Time to 'stop pretending' about problems in Scots schools

Scotland must "stop pretending" that a recent overhaul of the schools curriculum is working and undertake an immediate reform of classroom teaching, experts have warned.

John Swinney ordered the review
John Swinney ordered the review

The Curriculum for Excellence (CfE) was implemented after years of cross-party development, but the Commission on School Reform, an independent group of education experts set up by the think-tank Reform Scotland, says it has resulted in falling standards in education.

A lack of focus on knowledge in the teaching of Scotland’s children is at the heart of concerns raised by the commission in a submission to the OECD ahead of its review of the Broad General Education (BGE) phase of CfE.

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The commission, chaired by one of the original version of CfE’s architects, Keir Bloomer has suggested the review can contribute to reassuring the public about the quality of Scotland’s schooling.

"The truth is that the schools which perform best at the moment are those which have largely ignored the 20,000 pages of guidance which accompanied the implementation of CfE," Mr Bloomer states

“It is critical that this third OECD review of CfE understands the differences between the curriculum as conceived and the curriculum as implemented, which are stark and consequential.

“Scotland’s educational performance has evidentially been moving in the wrong direction during the tenure of CfE. The OECD’s Programme for International Student Assessment (PISA) recorded a substantial decline in maths, reading and science.

He added: “Our own Scottish Survey of Literacy and Numeracy has recorded a decline in literacy and numeracy at all levels.

“It is now time we stop pretending that we are doing well, and we hope that OECD will, this time, open the bonnet of CfE rather than simply adjudicating on the bodywork.”

Education Secretary John Swinney ordered the OECD review to be extended across the entire curriculum for excellence after losing a vote in the Scottish Parliament. The original plans was to focus on the senior phase of schools.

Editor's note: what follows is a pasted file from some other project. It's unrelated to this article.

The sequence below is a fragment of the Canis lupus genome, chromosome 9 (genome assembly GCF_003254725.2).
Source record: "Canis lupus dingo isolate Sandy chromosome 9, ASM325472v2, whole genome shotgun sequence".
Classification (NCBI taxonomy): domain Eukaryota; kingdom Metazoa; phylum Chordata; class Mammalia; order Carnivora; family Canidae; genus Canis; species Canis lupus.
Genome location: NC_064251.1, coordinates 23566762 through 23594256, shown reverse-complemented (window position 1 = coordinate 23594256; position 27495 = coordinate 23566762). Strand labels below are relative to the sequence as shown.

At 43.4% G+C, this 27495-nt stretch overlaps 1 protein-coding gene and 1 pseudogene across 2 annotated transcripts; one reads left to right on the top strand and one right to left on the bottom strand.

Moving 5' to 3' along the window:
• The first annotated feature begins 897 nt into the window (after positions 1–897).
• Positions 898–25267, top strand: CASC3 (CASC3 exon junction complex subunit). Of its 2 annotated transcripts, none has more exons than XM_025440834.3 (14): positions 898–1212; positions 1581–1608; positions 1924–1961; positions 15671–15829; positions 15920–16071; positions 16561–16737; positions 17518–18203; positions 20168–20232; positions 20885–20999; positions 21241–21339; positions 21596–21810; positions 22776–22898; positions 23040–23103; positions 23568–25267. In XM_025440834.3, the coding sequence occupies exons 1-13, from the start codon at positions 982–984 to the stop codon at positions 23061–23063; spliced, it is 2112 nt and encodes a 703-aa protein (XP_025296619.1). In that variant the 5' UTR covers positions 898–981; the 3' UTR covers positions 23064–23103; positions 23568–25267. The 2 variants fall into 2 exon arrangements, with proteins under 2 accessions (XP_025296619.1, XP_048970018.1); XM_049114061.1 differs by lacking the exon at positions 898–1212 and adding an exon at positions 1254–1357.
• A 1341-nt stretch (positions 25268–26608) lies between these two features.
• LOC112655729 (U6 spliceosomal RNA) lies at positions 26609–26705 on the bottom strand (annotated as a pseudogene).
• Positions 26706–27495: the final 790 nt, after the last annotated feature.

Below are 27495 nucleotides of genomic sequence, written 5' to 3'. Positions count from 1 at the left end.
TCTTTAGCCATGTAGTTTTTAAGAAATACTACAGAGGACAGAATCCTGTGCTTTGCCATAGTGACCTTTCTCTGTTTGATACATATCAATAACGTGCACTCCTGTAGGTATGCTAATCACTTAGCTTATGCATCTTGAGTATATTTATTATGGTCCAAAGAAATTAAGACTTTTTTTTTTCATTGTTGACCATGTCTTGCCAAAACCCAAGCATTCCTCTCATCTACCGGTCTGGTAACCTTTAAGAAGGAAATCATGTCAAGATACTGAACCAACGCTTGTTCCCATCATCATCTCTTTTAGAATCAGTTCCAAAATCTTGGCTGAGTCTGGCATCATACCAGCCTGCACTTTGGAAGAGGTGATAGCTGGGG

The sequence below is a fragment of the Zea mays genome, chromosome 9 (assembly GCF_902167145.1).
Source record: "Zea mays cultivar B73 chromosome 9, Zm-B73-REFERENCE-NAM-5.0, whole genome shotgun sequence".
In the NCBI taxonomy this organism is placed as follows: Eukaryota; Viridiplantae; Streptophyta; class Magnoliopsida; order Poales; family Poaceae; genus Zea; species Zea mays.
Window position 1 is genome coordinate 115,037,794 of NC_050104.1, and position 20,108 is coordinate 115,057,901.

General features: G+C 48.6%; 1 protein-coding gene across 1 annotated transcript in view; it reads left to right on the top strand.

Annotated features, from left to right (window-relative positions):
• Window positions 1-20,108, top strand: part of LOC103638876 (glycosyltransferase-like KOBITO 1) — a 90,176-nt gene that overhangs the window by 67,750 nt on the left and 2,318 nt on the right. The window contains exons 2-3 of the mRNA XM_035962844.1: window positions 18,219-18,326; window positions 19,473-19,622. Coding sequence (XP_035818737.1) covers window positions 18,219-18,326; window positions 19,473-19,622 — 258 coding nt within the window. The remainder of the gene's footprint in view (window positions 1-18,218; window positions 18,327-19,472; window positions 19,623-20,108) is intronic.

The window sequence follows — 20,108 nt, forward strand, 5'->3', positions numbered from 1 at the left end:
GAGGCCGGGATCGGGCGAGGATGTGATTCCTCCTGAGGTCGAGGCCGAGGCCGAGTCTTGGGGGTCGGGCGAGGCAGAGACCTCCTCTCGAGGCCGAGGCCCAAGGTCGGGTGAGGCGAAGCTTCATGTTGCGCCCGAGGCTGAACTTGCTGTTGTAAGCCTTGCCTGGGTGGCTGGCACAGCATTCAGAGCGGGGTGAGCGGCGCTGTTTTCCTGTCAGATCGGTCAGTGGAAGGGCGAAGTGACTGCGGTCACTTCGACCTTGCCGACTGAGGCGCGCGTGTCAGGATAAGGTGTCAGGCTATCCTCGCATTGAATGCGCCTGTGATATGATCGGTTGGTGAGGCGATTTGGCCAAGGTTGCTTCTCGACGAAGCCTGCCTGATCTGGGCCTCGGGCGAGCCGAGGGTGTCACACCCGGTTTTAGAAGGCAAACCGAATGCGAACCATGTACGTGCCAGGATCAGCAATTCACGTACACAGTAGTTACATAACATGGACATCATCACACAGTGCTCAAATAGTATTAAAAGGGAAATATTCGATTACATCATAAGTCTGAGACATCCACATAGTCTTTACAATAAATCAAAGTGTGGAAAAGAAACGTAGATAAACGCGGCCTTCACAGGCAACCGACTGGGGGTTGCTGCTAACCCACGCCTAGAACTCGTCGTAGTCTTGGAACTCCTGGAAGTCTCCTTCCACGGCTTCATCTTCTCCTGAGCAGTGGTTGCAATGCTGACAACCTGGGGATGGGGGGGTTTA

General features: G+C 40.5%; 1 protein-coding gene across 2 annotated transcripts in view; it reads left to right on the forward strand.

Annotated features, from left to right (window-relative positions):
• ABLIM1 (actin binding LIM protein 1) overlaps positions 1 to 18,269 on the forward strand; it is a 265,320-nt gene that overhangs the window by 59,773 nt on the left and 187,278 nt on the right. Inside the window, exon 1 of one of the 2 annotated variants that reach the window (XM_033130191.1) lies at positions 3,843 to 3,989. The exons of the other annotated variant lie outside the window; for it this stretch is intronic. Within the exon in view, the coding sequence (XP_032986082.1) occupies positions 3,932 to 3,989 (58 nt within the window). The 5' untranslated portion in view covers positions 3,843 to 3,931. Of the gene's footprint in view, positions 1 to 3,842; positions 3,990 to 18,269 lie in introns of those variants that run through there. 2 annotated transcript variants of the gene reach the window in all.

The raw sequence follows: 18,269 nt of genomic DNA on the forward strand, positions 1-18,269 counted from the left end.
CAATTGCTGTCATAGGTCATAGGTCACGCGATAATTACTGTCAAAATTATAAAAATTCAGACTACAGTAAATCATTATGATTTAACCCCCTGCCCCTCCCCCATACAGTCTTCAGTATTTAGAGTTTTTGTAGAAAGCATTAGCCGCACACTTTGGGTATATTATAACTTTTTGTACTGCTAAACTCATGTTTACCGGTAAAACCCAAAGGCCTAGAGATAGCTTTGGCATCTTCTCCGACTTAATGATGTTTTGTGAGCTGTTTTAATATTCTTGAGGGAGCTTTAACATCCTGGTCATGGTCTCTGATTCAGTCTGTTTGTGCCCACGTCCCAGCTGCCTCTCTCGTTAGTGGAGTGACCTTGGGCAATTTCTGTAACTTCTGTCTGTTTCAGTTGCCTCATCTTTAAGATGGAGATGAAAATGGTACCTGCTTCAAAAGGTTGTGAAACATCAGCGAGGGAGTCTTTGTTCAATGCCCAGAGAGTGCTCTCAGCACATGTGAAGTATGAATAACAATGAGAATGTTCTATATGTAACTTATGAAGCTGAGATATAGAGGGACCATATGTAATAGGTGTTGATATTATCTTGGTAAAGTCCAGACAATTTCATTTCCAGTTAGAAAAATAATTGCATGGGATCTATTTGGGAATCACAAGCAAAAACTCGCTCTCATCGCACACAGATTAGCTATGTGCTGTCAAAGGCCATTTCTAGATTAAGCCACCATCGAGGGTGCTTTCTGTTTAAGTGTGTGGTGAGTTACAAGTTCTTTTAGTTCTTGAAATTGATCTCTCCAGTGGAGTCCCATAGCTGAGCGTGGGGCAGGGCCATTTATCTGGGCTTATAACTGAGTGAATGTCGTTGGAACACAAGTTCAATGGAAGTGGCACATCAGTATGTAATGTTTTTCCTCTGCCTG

There have been concerns about a narrowing of the choice available for pupils in S4, which in turn limits the choice of Highers which pupils can then take, as well as excessive teacher workloads and guidance associated with the new curriculum.

A Scottish Government spokesperson said CfE ensures children and young people have “more options” in their education, and that their wider achievements and skills are recognised alongside qualifications.

“More young people are achieving at least one Higher or equivalent compared to when CfE was introduced, the number of school leavers who went on to positive destinations such as work, training or further study increased to a record 95% in 2018-19, and 64,274 skills-based qualifications have been awarded this year – up from 37,106 in 2014,” he added.

“The breadth of learning delivered by CfE – which helps equip pupils with the knowledge, skills and attributes needed for life in the 21st century - was reflected in the recent PISA global competence assessment, where only two countries achieved a higher average score than Scotland.

“It is incorrect to state that Scotland has withdrawn from the PISA assessments, which are one of a number of sources of data which support our objective of continuous improvement. We have committed to the PISA assessments in 2022 and we look towards the recommendations for the ongoing independent OECD review into CfE to further inform progress.”

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